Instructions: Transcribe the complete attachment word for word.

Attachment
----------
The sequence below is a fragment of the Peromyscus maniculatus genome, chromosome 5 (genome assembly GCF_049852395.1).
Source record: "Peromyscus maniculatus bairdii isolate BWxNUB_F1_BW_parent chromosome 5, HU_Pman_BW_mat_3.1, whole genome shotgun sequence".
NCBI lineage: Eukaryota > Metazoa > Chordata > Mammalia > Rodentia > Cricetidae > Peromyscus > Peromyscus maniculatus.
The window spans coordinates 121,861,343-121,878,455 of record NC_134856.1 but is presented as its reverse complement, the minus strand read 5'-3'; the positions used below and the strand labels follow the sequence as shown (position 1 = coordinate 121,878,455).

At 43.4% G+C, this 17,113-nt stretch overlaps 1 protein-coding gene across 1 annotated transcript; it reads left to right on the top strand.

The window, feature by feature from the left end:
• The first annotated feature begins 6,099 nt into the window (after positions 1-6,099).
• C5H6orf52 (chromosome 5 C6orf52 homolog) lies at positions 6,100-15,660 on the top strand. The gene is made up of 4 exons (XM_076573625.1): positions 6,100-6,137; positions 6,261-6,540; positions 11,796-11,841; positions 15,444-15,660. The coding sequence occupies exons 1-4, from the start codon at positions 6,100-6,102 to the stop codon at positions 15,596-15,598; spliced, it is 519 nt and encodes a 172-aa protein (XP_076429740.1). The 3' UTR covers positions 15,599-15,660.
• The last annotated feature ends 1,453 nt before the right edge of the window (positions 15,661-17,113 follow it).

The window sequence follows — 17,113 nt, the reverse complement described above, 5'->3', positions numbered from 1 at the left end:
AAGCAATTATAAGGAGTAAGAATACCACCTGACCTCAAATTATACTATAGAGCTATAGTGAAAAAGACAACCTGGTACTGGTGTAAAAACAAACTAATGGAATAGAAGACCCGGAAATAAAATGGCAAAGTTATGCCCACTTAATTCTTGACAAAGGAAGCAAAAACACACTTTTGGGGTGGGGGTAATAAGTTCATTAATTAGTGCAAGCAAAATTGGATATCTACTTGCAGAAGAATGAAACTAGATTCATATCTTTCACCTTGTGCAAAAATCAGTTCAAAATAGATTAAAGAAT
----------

The sequence below is a fragment of the Peromyscus maniculatus genome, chromosome 5 (genome assembly GCF_049852395.1).
Source record: "Peromyscus maniculatus bairdii isolate BWxNUB_F1_BW_parent chromosome 5, HU_Pman_BW_mat_3.1, whole genome shotgun sequence".
NCBI lineage: Eukaryota > Metazoa > Chordata > Mammalia > Rodentia > Cricetidae > Peromyscus > Peromyscus maniculatus.
The window spans coordinates 121,861,343-121,878,455 of record NC_134856.1 but is presented as its reverse complement, the minus strand read 5'-3'; the positions used below and the strand labels follow the sequence as shown (position 1 = coordinate 121,878,455).

At 43.4% G+C, this 17,113-nt stretch overlaps 1 protein-coding gene across 1 annotated transcript; it reads left to right on the top strand.

The window, feature by feature from the left end:
• The first annotated feature begins 6,099 nt into the window (after positions 1-6,099).
• C5H6orf52 (chromosome 5 C6orf52 homolog) lies at positions 6,100-15,660 on the top strand. The gene is made up of 4 exons (XM_076573625.1): positions 6,100-6,137; positions 6,261-6,540; positions 11,796-11,841; positions 15,444-15,660. The coding sequence occupies exons 1-4, from the start codon at positions 6,100-6,102 to the stop codon at positions 15,596-15,598; spliced, it is 519 nt and encodes a 172-aa protein (XP_076429740.1). The 3' UTR covers positions 15,599-15,660.
• The last annotated feature ends 1,453 nt before the right edge of the window (positions 15,661-17,113 follow it).

The window sequence follows — 17,113 nt, the reverse complement described above, 5'->3', positions numbered from 1 at the left end:
AAGCAATTATAAGGAGTAAGAATACCACCTGACCTCAAATTATACTATAGAGCTATAGTGAAAAAGACAACCTGGTACTGGTGTAAAAACAAACTAATGGAATAGAAGACCCGGAAATAAAATGGCAAAGTTATGCCCACTTAATTCTTGACAAAGGAAGCAAAAACACACTTTTGGGGTGGGGGTAATAAGTTCATTAATTAGTGCAAGCAAAATTGGATATCTACTTGCAGAAGAATGAAACTAGATTCATATCTTTCACCTTGTGCAAAAATCAGTTCAAAATAGATTAAAGAAT